Can mental illness be considered a disability?

Mental illness can be considered a disability by the Social Security Administration. That said, not every type of mental illness is considered a disability by the SSA for the purposes of receiving disability benefits.

At Morgan & Morgan, we understand how mental illness can ruin your quality of life. However, Social Security disability benefits could play a significant role in getting your life back together. That is why our attorneys are here to help.

More answers to commonly asked questions

Social Security disability includes anxiety and anxiety-related disorders, depression, autism, intellectual disability, learning disabilities, and ADHD. In addition, the SSA might also consider other mental problems emanating from traumatic brain injuries, certain types of dementia, Alzheimer’s, and age-related memory problems.

Other covered conditions include but are not limited to schizophrenia, bipolar disorder, and post-traumatic stress disorder.

To qualify for Social Security disability benefits based on anxiety disorder, you must provide medical evidence that proves that you have at least one of the following:

  • You experience constant irrational fear
  • You have recurring unpredictable panic attacks that occur at least weekly
  • You have recurring compulsions and obsessions that lead to significant distress
  • You have persistence anxiety with symptoms such as apprehensive expectations, motor tension, etc

To qualify for social security disability benefits based on intellectual disability, you or your loved one must provide medical records showing any of the following conditions:

  • You need help with certain personal needs, such as using the bathroom, eating, and bathing
  • You have an IQ of less than 60
  • You have an IQ less than 70 combined with other mental or physical conditions limiting your ability to function in a work environment, activities of daily living, or social environments

Yes, you might be able to qualify for Social Security benefits based on personality disorders if you can prove that the conditions prevent you from adapting to social or work situations and that the condition has caused you long-term problems. In addition, the disorder must have caused at least one of the following symptoms:

  • Dependence
  • Passiveness
  • Autistic thinking
  • Inappropriate hostility
  • Aggressiveness
  • Impulsive, damaging behavior
  • Regular mood disturbances
  • Odd thoughts or behavior

The SSA will need different types of evidence to evaluate a mental disorder. First, they’ll need objective medical evidence from an acceptable medical source to prove that you have a medically determinable mental disorder. Secondly, they will need evidence to assess just how severe your mental illness is. To make this determination, the SSA will review the facts of your specific mental illness.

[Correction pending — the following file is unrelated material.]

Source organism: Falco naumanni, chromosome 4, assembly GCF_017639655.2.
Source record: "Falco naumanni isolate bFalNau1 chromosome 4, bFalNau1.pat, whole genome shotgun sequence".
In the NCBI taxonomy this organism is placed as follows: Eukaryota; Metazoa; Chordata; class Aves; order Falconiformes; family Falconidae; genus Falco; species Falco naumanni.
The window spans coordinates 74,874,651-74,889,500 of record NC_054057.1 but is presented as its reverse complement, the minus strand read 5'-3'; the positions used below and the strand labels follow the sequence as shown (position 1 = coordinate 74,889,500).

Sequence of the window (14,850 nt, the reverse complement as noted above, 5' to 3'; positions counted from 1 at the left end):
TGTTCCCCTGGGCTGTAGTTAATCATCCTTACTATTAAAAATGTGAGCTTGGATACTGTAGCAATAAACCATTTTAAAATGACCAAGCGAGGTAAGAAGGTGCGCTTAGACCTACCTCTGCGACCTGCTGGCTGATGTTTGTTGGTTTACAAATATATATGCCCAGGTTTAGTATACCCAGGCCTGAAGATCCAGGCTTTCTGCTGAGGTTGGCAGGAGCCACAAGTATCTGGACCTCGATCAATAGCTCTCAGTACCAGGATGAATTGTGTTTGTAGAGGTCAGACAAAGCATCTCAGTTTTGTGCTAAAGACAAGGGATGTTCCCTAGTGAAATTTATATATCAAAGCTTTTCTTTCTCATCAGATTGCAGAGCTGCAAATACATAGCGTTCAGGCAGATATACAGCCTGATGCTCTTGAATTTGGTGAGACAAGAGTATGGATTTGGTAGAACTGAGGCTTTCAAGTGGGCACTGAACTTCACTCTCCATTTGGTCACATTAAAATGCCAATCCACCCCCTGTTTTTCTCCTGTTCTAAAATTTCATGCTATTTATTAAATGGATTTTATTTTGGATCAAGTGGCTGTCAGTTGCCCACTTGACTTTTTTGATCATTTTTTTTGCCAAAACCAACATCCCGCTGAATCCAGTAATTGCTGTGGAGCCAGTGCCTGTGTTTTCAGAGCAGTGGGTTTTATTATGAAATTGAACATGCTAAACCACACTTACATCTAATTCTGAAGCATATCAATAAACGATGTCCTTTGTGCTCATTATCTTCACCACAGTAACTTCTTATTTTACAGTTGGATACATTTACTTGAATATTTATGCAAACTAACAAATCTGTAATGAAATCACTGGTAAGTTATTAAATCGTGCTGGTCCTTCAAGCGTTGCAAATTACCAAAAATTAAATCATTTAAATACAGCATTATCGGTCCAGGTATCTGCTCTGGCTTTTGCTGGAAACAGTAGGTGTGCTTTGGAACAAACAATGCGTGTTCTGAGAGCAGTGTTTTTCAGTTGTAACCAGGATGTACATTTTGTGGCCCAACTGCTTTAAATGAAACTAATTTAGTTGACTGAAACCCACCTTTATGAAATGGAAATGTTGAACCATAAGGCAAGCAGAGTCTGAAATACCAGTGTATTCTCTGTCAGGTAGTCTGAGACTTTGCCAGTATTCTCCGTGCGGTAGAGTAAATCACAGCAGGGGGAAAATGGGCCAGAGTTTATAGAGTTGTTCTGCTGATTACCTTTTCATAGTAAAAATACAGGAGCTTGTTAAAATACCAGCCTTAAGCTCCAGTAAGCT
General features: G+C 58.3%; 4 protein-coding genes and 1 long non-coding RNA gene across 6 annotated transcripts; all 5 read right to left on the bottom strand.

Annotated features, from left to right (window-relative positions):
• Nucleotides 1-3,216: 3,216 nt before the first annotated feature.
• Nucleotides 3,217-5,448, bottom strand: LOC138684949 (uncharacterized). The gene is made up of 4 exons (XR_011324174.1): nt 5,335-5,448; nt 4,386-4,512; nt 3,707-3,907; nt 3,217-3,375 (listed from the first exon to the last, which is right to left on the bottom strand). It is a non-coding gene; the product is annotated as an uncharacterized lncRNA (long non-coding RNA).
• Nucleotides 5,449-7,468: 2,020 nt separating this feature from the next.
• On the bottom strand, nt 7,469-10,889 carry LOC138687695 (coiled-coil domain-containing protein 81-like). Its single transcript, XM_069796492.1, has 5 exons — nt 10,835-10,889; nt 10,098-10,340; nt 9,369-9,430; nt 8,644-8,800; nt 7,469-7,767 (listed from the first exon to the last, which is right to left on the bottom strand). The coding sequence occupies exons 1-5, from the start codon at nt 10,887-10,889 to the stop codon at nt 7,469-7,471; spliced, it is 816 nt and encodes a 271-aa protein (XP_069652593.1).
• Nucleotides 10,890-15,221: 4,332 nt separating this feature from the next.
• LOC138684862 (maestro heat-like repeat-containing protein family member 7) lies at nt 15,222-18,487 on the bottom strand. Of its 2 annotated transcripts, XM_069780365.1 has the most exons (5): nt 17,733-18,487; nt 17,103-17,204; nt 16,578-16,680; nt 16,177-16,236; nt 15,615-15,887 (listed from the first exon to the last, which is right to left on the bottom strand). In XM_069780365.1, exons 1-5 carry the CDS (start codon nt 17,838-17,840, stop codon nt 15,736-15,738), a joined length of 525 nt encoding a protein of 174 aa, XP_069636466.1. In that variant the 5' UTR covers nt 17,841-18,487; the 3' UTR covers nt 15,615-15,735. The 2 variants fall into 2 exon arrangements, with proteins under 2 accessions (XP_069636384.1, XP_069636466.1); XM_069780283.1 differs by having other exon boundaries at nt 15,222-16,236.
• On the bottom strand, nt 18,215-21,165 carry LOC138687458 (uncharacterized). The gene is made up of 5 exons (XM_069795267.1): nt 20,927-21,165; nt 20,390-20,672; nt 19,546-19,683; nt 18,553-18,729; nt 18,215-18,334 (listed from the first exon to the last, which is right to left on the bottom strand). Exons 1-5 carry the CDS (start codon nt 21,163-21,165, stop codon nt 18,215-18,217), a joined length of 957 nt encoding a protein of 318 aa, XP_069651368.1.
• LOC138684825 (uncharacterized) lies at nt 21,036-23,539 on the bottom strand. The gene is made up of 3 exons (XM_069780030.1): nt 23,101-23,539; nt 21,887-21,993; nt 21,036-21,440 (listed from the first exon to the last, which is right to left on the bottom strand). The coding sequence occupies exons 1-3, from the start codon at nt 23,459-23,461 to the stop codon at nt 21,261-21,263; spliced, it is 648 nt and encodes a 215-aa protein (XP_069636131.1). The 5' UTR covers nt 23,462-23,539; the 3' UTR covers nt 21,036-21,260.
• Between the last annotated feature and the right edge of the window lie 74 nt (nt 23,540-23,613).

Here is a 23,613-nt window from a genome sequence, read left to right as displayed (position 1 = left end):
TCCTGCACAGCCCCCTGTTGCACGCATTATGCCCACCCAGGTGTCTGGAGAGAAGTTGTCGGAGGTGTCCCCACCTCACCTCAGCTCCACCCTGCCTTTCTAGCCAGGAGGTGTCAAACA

Typically, the SSA will accept evidence from medical sources such as your physician, psychologist, physician assistant, psychiatric nurse practitioners, clinical mental health counselors, licensed clinical social workers, etc.

In addition, they might also consider evidence from you and people who know you. With your permission, the agency may contact your family, friends, neighbors, caregivers, social workers, case managers, etc., to learn more about your mental illness.

The amount you should expect from the SSA as compensation for your mental illness will depend on several factors. To begin with, to qualify as a child, you must have a disability that has lasted or is expected to last no less than 12 months. On the other hand, to qualify as an adult, you must have a disability that prevents you from working a regular job for a prolonged period.

This amount also varies depending on certain economic factors, such as the cost of living for that particular year. For example, in 2022, the maximum monthly payment is as follows:

  • $841 for a qualifying individual
  • $1261 for a qualifying couple (meaning both couples have a disability)
  • $421 for an essential individual, mostly a caregiver

That said, the SSA will also review your assets. For instance, to qualify for social security benefits based on mental illness, you cannot have assets exceeding $2000 in value if you’re single and $3000 if married. However, it is important to note that these assets do not include things like your primary car, wedding rings, home, etc.

It can take anywhere between three to five months to approve a disability based on mental illness. However, due to government backlogs and other unavoidable circumstances, the waiting time could be longer than usual. In addition, mistakes in your application or failure to provide enough information to prove your disability could delay your benefits. For this reason, it is always advisable to consult an experienced social security disability attorney before submitting your application.

Because the Social Security application process is complex, an experienced attorney can help review your specific circumstances and provide the best possible legal advice and assistance you need to proceed. Statistically, having a Social Security disability attorney significantly increases your chances of obtaining a favorable outcome from the SSA. Such an attorney can help fill out the application on your behalf, review it for mistakes, and communicate directly with the SSA to ensure the best possible outcome.

If the SSA rejects your application, an experienced attorney can file an appeal on your behalf and build an even stronger case to prove your disability.

At Morgan and Morgan, our social security disability attorneys can fight for you or your loved one to obtain the benefits you need. The best part of working with us is that we have powerful legal resources and the experience to fight for you. All you need to do is fill out our free case evaluation form to get started.